Overall we see that France can be deemed as the most popular country – not only does it host the most tourist but also while spending far less on tourism than many other countries. As a frenchman, I find this tres naturel, since we do have, after all, the best food, wine, women and weather (some people may also point out the historical culture but I hate museums so there). While Spain and the UK do well, it is disturbing to see how bad the return on investment is for countries such as the USA, Germany and Japan (that surprised me, although geographical distance may be a factor here)

Finally, we can also search for trends in tourism travel over the period of 1995-2012. Here, we can plot the cumulative number of tourist entries recorded in countries across the world during each year:

Cumulative number of tourist entries recorded in countries across the world between 1995 and 2012

Cumulative number of tourist entries recorded in countries across the world between 1995 and 2012

There is noticeable dip of worldwide tourist entries between the year 2007-2009, which may be blamed upon a greedy minority of financial ‘experts’. I have to admit that although I heard and read a lot of about the 2008 financial crisis, it never affected me noticeably. However, it is remarkable to see the extent with which it affected tourism travel, and one can only imagine the knock-on effect it must have had on the economy of entire countries.

Restaurant Inspection Results

Living in NYC is not good for one’s cooking skills. There are just too many mouth-watering options out there that always convince me to eat out rather that stay in line for two hours at Trader Joe’s. Also, this means that my fridge always has room for life essentials such as beer, siracha (aka the juice of gods) and liquor mixers.

Crazy lines at Trader Joe's

Crazy lines at Trader Joe’s

This is why I was both intrigued and amused to find a Restaurant Inspection Results dataset on the NYC open database. Before I walk into any restaurant,  I always look out for the sanitary inspection results just to be sure that if I do get sick that night, it will be from booze rather than food. This dataset contains bundles of information for 20,717 restaurants scattered across the five boroughs, and I thought I’d take a sneak-peek. (Full disclosure: I barely scratched the surface of this dataset, and there are a lot of other things you could do with it!)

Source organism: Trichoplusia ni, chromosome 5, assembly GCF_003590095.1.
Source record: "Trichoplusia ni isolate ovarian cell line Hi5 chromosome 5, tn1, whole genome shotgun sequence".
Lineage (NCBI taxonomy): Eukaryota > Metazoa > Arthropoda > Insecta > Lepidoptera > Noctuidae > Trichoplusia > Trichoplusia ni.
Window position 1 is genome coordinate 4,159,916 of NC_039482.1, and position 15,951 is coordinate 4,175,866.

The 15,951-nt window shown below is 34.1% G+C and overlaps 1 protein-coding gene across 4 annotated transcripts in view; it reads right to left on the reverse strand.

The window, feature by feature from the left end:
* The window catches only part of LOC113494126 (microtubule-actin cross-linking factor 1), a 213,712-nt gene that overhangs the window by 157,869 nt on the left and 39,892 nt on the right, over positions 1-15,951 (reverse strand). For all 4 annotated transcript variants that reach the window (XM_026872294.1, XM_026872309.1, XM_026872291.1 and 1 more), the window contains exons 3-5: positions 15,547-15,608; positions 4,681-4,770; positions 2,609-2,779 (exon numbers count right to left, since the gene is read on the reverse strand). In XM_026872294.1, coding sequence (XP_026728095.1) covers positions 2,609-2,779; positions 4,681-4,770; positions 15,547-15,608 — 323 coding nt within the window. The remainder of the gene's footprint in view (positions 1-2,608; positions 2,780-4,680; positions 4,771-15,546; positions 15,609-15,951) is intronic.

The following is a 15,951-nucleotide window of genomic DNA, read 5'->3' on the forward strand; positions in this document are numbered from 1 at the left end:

With no further ado: first, a distribution of the grades distributed to restaurants in the five boroughs between the span of 2010-2013 (note that P is for “Pending”)

Grades given to restaurants located in the 5 New York borough between 2010 and 2013

Grades given to restaurants located in the 5 New York borough between 2010 and 2013

In addition to categorical grades A, B and C, it turns out that the good people of the NYC Health and Safety Department also issue scores to each restaurant:

Scores given to restaurants located in the 5 New York borough between 2010 and 2013

Scores given to restaurants located in the 5 New York borough between 2010 and 2013

We can also look at the diligence of the inspectors by checking the rate of restaurant inspections during each month of the 2007-2013 period:

Number of visits conducted by the Health and Safety department during each month of 2007-2013

Number of visits conducted by the Health and Safety department during each month of 2007-2013

Finally, we can check the most common infractions that were encountered in restaurants of the five boroughs during the year of 2013:

Year Most common violations
2013 Aisle or workspace inadequate
Personal cleanliness inadequate
Cold food held above 41F